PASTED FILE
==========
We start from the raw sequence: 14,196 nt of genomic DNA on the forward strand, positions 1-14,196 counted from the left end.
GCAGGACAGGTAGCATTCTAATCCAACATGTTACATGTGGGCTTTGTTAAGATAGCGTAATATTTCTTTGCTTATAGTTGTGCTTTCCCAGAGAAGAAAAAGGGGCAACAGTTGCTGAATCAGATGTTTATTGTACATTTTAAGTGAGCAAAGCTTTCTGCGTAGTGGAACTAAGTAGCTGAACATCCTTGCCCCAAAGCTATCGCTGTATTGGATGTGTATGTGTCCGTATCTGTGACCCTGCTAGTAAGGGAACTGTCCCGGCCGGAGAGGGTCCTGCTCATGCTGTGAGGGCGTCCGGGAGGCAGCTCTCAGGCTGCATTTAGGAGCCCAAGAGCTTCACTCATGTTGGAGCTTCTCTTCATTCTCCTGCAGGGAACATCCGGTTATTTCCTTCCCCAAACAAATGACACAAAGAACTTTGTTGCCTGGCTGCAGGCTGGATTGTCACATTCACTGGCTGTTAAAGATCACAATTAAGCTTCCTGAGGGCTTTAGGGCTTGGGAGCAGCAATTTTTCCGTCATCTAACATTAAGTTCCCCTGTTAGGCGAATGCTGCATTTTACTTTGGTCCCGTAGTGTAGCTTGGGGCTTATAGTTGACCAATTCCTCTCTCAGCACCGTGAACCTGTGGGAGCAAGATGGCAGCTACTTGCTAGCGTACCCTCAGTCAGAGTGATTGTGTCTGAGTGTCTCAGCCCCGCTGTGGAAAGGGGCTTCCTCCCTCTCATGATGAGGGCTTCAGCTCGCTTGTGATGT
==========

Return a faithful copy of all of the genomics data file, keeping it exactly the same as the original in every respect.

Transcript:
We start from the raw sequence: 14,196 nt of genomic DNA on the forward strand, positions 1-14,196 counted from the left end.
GCAGGACAGGTAGCATTCTAATCCAACATGTTACATGTGGGCTTTGTTAAGATAGCGTAATATTTCTTTGCTTATAGTTGTGCTTTCCCAGAGAAGAAAAAGGGGCAACAGTTGCTGAATCAGATGTTTATTGTACATTTTAAGTGAGCAAAGCTTTCTGCGTAGTGGAACTAAGTAGCTGAACATCCTTGCCCCAAAGCTATCGCTGTATTGGATGTGTATGTGTCCGTATCTGTGACCCTGCTAGTAAGGGAACTGTCCCGGCCGGAGAGGGTCCTGCTCATGCTGTGAGGGCGTCCGGGAGGCAGCTCTCAGGCTGCATTTAGGAGCCCAAGAGCTTCACTCATGTTGGAGCTTCTCTTCATTCTCCTGCAGGGAACATCCGGTTATTTCCTTCCCCAAACAAATGACACAAAGAACTTTGTTGCCTGGCTGCAGGCTGGATTGTCACATTCACTGGCTGTTAAAGATCACAATTAAGCTTCCTGAGGGCTTTAGGGCTTGGGAGCAGCAATTTTTCCGTCATCTAACATTAAGTTCCCCTGTTAGGCGAATGCTGCATTTTACTTTGGTCCCGTAGTGTAGCTTGGGGCTTATAGTTGACCAATTCCTCTCTCAGCACCGTGAACCTGTGGGAGCAAGATGGCAGCTACTTGCTAGCGTACCCTCAGTCAGAGTGATTGTGTCTGAGTGTCTCAGCCCCGCTGTGGAAAGGGGCTTCCTCCCTCTCATGATGAGGGCTTCAGCTCGCTTGTGATGT